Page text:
Why Texting Causes Serious Damage In Relationships (And How To Fix It)

Are your texts getting lost in translation?

woman looking at her phone shocked by texts Cast Of Thousands / Shutterstock

Bzzz... bzzz... I sigh halfheartedly. I don't have to pick up my phone to know who is texting me half past midnight. It's my boyfriend.

For the past few days, we'd been rehashing the same stupid argument. We were in the middle of a big move to New York and I was still mildly irritated that he insisted on moving ahead of me to get things settled with his job, leaving me and a million half-packed boxes behind.


Reception wasn't too clear between us, so a phone call wasn't viable. It was just the two of us trading texts (my panicky, long-winded rants and his brief, passive-aggressive "Ks").

I couldn't help but feel that if there weren't several state borders separating us, we could talk face to face instead of screen to screen, and we might understand one another a little better.

Turns out there's something to how I was feeling.

What science says about texting in a relationship

A study conducted in 2013 showed that too much texting back and forth (especially to hash out problems) can cause a disconnect in even the most committed couples.


Researchers from Brigham Young University asserted that the frequency and content of texts can determine the quality of your relationship.

After getting nearly 300 people (all in committed relationships) to participate, the researchers found that most couples use texting for "relationship maintenance" and even worse, to argue. And a lot gets lost in translation.

So why are we so tempted to frenetically button-mash on our phones instead of dial and call? Or, better yet, work things out in person? And why is this ruining our relationships?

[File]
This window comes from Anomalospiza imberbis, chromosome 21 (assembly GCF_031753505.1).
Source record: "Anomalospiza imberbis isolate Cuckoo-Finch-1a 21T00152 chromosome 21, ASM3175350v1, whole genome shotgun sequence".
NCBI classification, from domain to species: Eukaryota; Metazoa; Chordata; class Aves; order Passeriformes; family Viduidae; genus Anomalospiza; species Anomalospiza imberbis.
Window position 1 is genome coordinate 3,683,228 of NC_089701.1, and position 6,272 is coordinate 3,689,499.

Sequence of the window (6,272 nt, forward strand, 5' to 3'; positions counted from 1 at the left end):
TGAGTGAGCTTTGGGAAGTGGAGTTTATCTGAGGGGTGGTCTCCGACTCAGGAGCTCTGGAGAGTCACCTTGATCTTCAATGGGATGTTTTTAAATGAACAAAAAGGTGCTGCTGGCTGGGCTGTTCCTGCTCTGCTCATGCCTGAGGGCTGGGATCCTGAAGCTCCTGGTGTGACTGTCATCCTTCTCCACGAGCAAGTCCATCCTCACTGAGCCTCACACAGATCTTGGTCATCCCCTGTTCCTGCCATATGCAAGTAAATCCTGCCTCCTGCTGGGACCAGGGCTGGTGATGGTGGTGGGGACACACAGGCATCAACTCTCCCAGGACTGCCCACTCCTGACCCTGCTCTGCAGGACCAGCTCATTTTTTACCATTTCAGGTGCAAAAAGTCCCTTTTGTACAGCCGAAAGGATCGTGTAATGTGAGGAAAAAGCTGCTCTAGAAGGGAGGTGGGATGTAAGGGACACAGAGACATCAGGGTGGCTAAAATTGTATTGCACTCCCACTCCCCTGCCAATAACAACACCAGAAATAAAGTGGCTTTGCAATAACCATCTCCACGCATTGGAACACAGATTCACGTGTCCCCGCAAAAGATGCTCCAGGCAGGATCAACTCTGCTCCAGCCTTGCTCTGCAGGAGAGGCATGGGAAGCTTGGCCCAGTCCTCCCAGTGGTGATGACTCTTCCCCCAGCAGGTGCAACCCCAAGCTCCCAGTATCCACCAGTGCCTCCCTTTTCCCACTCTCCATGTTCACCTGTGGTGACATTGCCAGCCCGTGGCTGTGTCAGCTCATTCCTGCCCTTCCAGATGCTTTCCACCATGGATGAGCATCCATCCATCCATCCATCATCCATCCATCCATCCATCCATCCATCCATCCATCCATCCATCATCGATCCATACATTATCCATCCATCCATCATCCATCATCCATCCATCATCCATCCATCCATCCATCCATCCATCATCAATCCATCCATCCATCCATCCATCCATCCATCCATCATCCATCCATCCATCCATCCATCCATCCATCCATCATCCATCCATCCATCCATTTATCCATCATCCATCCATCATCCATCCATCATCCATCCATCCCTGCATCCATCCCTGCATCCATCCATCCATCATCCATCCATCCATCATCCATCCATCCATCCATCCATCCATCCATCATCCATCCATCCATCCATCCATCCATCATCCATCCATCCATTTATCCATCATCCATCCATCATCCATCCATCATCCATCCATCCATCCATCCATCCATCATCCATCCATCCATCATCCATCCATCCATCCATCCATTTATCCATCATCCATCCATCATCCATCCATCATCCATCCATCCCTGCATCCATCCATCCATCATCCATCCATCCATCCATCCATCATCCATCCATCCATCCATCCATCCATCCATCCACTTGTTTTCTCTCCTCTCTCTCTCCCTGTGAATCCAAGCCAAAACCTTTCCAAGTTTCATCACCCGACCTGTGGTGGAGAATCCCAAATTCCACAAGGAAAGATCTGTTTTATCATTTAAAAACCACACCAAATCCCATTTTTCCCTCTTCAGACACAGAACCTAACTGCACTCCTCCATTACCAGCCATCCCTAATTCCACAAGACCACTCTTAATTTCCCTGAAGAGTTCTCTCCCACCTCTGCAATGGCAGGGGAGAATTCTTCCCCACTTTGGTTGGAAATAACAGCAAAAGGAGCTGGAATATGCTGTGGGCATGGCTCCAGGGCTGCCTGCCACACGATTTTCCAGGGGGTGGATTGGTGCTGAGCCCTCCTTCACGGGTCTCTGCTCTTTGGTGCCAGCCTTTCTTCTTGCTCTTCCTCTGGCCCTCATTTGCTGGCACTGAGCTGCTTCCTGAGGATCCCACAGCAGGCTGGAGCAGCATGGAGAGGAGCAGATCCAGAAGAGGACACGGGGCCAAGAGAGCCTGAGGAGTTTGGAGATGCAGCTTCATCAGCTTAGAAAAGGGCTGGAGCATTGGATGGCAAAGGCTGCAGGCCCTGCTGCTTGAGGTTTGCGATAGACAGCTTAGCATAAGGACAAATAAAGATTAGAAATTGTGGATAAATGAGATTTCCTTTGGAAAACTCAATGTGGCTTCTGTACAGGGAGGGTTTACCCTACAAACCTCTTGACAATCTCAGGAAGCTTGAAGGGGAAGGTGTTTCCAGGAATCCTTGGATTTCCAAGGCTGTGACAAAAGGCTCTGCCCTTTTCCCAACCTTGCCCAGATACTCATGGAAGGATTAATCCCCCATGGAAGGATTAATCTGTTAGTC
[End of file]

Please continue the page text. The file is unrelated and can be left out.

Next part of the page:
RELATED: 2 Awful Texting Mistakes That Cause Unnecessary Relationship Drama


Why texting is bad for a relationship

Texting doesn’t look or sound like real conversation.

Dating coach Julie Spira offers some relationship advice, saying she has never seen an argument via text have a happy ending.

"When the anger brews and escalates, usually a long-winded text message won't resolve relationship conflicts," she says. "This reactionary behavior puts you in a digital war-zone."



Spira is an online dating expert and founder of CyberDatingExpert.com who specializes in the intersection between love and technology.


She says that when you're sending text messages back and forth and don't hear the sound of someone's voice, you can't know how upset they really are.

Obvious, right? Don't text about the big things: problems in the bedroom, nagging in-laws, or an imminent breakup (because really, that's just the 21st century version of the "post-it" breakup method).

RELATED: What Guys Wish Women Already Knew About How To Text

Examples of messages you should not text your partner

1. "I'm sorry."

What's so wrong with apologizing over text? "When someone says ‘I’m sorry’ over a text message, the recipient isn’t really sure how sorry they are," Spira says.

"It can be taken as a way to end the uncomfortable text exchange, but how sincere is the apology? You really aren’t sure and they aren't as valued as an in-person or on-the-phone apology where it can be a two-way dialog."


2. "We need to talk."

Ughhh. Your stomach drops, right? Your partner's automatic response is going to be dread. Spira says you might even find that your significant other conveniently "disappears" for a few days, if only to avoid this conversation.